Olazabal sees the fun side of hunting in Tiger's territory

Click to follow
The Independent Online

Olazabal shot 68 in the third round yesterday and at 10 under par for the championship is two strokes behind Woods, and two strokes further back is Sergio Garcia, following a 69. It might not amount to an armada but it looks like a dangerous force none the less.

By rights, Olazabal should not be playing in The Open. It was only the withdrawal of another Spanish major winner, Seve Ballesteros, that allowed Olazabal to follow in his compatriot's footsteps. Actually, that remains to be seen.

Seve won here in 1984 with an aggregate of 276 and all Olazabal has to do today to match that is to go round the Old Course in 70. That, of course, does not mean he will win the Claret Jug. On the other hand, Olazabal, who in 1984 beat Colin Montgomerie to win the amateur championship, the year before he turned professional, is in a great position.

"I've always said that I have no problems playing with Tiger," Olazabal said. "It might be harder if you're playing in the States in the sense that the crowds there are louder. Once Tiger has played the hole, everybody moves, but that's not the case here. That's why I think the crowds at The Open are the best.''

Olazabal was asked if he had ever been more relaxed. "I'm enjoying the tournament a lot. I've had three great days on the course. Maybe it's got something to do with how I got in. I played the qualifying at Sunningdale and didn't make it and then the R&A made a phone call and said I was first reserve and I got in. Obviously it's a bonus to be here. I have a lot of respect for the course, for the tradition, for what it all means, and just being part of it this year is wonderful.''

Olazabal's 68 was again symmetry in motion: 34 out, 34 in, two birdies on the front nine, an eagle and a birdie on the back. The only dropped shot came at the 13th.

"If I'm leading the event teeing off at the 17th I'm not going to be as relaxed as I am right now, that's for sure," Olazabal said. "But I'll try to have as much fun as possible. There is always tension and pressure on the golf course. But at the end of the day if you can manage to enjoy what you're doing, even though the score might not be the one you want, that's a great step forward.''

Olazabal won the Masters at Augusta in 1994 and 1999: two green jackets but no Open, although his game always seemed suited to the world's oldest tournament. He was third at Muirfield in 1992 and perhaps, at 39, is again in a position to fill the Claret Jug with a vintage Rioja.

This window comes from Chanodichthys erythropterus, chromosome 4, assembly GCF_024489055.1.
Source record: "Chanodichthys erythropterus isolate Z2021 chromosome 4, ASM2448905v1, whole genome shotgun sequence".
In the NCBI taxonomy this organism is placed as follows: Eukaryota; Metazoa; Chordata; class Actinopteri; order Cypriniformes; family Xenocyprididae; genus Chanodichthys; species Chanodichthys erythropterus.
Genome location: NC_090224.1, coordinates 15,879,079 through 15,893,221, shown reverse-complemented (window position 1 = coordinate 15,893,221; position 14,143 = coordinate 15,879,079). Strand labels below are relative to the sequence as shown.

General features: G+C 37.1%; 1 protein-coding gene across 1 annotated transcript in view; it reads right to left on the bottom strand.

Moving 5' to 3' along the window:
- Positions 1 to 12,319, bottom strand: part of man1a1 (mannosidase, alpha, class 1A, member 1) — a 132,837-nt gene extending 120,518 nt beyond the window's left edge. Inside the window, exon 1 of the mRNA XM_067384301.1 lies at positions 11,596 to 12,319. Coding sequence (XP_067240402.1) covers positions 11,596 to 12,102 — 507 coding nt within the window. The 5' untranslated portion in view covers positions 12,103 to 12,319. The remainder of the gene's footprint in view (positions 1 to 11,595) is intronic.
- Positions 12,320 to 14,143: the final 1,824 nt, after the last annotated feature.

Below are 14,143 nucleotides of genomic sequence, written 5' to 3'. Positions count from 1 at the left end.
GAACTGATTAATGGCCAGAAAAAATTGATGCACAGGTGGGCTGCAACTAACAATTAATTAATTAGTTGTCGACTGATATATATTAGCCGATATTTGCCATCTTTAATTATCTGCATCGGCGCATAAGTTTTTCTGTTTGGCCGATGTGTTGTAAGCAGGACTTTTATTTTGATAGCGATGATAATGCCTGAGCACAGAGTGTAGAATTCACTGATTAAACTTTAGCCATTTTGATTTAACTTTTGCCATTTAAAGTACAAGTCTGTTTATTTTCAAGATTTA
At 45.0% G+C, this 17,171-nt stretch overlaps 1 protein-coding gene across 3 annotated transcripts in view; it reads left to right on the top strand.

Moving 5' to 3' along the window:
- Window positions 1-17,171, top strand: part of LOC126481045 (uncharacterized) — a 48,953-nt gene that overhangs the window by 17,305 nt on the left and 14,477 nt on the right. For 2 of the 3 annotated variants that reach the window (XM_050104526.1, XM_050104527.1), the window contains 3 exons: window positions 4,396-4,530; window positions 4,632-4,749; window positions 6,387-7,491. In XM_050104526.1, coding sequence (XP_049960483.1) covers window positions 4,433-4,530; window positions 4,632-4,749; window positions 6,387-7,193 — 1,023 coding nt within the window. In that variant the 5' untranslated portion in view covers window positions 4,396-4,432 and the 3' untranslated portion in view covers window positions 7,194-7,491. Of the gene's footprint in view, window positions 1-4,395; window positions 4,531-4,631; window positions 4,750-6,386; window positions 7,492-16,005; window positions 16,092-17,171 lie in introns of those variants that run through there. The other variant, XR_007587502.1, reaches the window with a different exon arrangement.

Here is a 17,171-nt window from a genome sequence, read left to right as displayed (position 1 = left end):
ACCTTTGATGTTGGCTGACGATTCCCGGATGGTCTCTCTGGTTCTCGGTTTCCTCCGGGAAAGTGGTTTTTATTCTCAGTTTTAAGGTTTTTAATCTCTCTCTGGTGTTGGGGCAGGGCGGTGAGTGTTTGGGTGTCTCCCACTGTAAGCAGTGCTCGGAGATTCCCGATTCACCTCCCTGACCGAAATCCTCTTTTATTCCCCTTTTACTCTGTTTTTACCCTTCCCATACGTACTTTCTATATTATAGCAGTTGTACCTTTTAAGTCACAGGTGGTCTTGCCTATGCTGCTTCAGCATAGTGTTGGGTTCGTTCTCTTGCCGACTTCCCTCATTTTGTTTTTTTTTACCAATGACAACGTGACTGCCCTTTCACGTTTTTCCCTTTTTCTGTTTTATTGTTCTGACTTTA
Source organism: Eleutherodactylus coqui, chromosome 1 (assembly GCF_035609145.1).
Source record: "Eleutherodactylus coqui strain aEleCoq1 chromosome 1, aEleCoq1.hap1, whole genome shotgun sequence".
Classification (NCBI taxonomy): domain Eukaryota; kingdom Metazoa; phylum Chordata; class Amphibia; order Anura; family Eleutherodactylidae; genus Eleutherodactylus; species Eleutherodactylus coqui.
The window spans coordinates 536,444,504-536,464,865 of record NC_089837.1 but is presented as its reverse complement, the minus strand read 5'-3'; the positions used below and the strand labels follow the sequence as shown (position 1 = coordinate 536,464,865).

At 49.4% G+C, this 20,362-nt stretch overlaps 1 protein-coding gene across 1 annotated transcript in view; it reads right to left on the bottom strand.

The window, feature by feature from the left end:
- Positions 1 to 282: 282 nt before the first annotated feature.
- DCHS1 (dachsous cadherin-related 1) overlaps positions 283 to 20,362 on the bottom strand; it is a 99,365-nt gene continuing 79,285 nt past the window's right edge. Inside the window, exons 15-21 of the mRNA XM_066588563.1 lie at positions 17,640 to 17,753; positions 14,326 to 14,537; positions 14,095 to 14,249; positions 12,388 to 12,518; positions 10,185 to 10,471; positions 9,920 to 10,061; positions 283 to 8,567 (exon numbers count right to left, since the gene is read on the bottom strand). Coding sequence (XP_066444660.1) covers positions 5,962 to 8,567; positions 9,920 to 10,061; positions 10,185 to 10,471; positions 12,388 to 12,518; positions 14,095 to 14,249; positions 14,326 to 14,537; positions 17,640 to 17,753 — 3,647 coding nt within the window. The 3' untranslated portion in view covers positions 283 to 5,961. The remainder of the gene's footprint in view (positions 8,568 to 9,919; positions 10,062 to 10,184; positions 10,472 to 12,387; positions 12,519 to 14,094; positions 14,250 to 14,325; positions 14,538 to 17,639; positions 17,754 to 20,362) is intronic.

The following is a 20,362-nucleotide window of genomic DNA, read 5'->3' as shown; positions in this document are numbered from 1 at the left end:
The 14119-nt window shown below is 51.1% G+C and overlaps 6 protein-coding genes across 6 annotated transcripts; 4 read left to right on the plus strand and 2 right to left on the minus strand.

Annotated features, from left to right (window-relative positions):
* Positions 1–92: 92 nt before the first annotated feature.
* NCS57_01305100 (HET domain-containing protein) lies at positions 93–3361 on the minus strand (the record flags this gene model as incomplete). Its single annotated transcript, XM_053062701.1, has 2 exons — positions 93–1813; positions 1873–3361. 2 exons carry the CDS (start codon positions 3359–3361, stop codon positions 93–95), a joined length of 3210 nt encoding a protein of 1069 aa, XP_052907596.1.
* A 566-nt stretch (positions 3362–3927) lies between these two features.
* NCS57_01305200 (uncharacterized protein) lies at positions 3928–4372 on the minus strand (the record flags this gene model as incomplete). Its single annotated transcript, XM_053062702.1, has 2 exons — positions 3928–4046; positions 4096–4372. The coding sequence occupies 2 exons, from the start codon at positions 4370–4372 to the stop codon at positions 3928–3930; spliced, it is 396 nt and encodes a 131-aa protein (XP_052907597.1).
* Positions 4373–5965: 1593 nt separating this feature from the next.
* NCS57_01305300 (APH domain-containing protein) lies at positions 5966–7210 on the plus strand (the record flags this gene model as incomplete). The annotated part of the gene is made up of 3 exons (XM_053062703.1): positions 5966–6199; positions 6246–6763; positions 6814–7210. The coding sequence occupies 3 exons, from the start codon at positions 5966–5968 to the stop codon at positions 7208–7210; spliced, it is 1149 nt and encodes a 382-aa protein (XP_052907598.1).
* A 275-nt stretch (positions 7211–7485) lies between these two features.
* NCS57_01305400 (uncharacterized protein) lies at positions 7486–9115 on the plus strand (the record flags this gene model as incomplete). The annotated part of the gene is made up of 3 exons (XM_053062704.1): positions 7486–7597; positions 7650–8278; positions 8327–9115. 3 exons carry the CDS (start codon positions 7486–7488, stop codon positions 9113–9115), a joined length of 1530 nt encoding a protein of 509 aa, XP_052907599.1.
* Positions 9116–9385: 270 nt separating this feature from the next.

Ten years ago Olazabal's career was severely threatened, first by a foot condition and then back problems. "I've always said that those years were the toughest in my life," he said. "I was watching golf on television and thinking that I would never play again. I managed to win a major after that. I truly believe I'm a privileged person, a very fortunate one. I do what I love the most, even though sometimes I get upset on the golf course.

"Last year I made a decision to exercise a little bit harder, to gain a little bit of distance in my game. Nowadays if you're able to hit it long enough with a little bit of control the golf course is a little easier, although I'm not saying distance is everything.''

Garcia progressed from five under par at the beginning of the day to eight under, posting a second successive 69 to stand on 208.

"I'm fairly happy,'' he said. "I was striking the ball nicely and I hit a lot of good drives. I made some key putts when the wind was blowing, which was a hard thing to do.''

Garcia, 14 years Olazabal's junior, has a best finish in The Open of joint-eighth at Muirfield in 2002. Last month he was joint-third in the US Open, which was won by Michael Campbell. Asked what sort of score would give him a chance of winning, Garcia said: "If the wind keeps blowing maybe a 68 or a 67. That might do it.

"The course was tougher today and people were struggling, it was nice to see the course that way. It made people play their best. It looks like Ollie and I are going to have a chance. It would be nice to see him and me coming down the stretch and both having a chance of winning.''